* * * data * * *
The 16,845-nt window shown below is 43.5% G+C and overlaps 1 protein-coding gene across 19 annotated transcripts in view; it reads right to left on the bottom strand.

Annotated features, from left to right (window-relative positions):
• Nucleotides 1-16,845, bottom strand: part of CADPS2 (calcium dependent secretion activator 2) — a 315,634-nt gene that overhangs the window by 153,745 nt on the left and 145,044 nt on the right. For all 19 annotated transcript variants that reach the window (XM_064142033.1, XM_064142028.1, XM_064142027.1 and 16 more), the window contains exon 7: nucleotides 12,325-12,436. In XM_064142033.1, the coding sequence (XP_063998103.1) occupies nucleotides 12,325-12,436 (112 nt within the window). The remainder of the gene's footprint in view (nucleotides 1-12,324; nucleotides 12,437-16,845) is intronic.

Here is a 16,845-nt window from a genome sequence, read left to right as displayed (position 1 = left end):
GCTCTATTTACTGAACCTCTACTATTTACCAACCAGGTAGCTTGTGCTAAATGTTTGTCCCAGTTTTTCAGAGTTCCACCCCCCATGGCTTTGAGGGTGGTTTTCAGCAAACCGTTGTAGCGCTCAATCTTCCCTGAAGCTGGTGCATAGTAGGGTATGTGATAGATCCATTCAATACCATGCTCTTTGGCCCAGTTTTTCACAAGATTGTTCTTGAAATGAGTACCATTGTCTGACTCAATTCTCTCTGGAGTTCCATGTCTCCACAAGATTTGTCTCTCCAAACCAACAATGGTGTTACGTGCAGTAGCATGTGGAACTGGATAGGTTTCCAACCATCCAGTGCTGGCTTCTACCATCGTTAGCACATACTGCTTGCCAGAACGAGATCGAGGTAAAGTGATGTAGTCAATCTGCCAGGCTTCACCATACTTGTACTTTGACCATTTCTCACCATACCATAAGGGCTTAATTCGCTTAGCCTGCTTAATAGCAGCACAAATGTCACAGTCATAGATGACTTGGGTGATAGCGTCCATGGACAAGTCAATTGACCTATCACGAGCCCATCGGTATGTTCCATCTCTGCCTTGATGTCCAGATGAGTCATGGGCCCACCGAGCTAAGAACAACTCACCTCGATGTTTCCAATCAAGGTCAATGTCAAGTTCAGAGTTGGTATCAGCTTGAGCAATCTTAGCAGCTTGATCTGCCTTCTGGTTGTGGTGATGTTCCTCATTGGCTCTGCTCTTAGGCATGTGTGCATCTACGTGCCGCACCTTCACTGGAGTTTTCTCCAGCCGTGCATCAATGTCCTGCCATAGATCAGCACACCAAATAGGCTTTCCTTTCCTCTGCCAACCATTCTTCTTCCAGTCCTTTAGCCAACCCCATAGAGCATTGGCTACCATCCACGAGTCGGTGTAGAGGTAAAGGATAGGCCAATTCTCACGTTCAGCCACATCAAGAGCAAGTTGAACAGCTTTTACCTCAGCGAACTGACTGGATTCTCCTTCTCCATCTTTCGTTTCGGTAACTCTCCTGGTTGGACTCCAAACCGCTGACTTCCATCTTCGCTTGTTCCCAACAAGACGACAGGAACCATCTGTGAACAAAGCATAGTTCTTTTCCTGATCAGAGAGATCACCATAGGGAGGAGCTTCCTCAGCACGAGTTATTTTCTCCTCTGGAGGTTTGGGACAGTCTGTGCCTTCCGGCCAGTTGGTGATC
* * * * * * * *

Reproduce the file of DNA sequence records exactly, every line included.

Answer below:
The 16,845-nt window shown below is 43.5% G+C and overlaps 1 protein-coding gene across 19 annotated transcripts in view; it reads right to left on the bottom strand.

Annotated features, from left to right (window-relative positions):
• Nucleotides 1-16,845, bottom strand: part of CADPS2 (calcium dependent secretion activator 2) — a 315,634-nt gene that overhangs the window by 153,745 nt on the left and 145,044 nt on the right. For all 19 annotated transcript variants that reach the window (XM_064142033.1, XM_064142028.1, XM_064142027.1 and 16 more), the window contains exon 7: nucleotides 12,325-12,436. In XM_064142033.1, the coding sequence (XP_063998103.1) occupies nucleotides 12,325-12,436 (112 nt within the window). The remainder of the gene's footprint in view (nucleotides 1-12,324; nucleotides 12,437-16,845) is intronic.

Here is a 16,845-nt window from a genome sequence, read left to right as displayed (position 1 = left end):
GCTCTATTTACTGAACCTCTACTATTTACCAACCAGGTAGCTTGTGCTAAATGTTTGTCCCAGTTTTTCAGAGTTCCACCCCCCATGGCTTTGAGGGTGGTTTTCAGCAAACCGTTGTAGCGCTCAATCTTCCCTGAAGCTGGTGCATAGTAGGGTATGTGATAGATCCATTCAATACCATGCTCTTTGGCCCAGTTTTTCACAAGATTGTTCTTGAAATGAGTACCATTGTCTGACTCAATTCTCTCTGGAGTTCCATGTCTCCACAAGATTTGTCTCTCCAAACCAACAATGGTGTTACGTGCAGTAGCATGTGGAACTGGATAGGTTTCCAACCATCCAGTGCTGGCTTCTACCATCGTTAGCACATACTGCTTGCCAGAACGAGATCGAGGTAAAGTGATGTAGTCAATCTGCCAGGCTTCACCATACTTGTACTTTGACCATTTCTCACCATACCATAAGGGCTTAATTCGCTTAGCCTGCTTAATAGCAGCACAAATGTCACAGTCATAGATGACTTGGGTGATAGCGTCCATGGACAAGTCAATTGACCTATCACGAGCCCATCGGTATGTTCCATCTCTGCCTTGATGTCCAGATGAGTCATGGGCCCACCGAGCTAAGAACAACTCACCTCGATGTTTCCAATCAAGGTCAATGTCAAGTTCAGAGTTGGTATCAGCTTGAGCAATCTTAGCAGCTTGATCTGCCTTCTGGTTGTGGTGATGTTCCTCATTGGCTCTGCTCTTAGGCATGTGTGCATCTACGTGCCGCACCTTCACTGGAGTTTTCTCCAGCCGTGCATCAATGTCCTGCCATAGATCAGCACACCAAATAGGCTTTCCTTTCCTCTGCCAACCATTCTTCTTCCAGTCCTTTAGCCAACCCCATAGAGCATTGGCTACCATCCACGAGTCGGTGTAGAGGTAAAGGATAGGCCAATTCTCACGTTCAGCCACATCAAGAGCAAGTTGAACAGCTTTTACCTCAGCGAACTGACTGGATTCTCCTTCTCCATCTTTCGTTTCGGTAACTCTCCTGGTTGGACTCCAAACCGCTGACTTCCATCTTCGCTTGTTCCCAACAAGACGACAGGAACCATCTGTGAACAAAGCATAGTTCTTTTCCTGATCAGAGAGATCACCATAGGGAGGAGCTTCCTCAGCACGAGTTATTTTCTCCTCTGGAGGTTTGGGACAGTCTGTGCCTTCCGGCCAGTTGGTGATC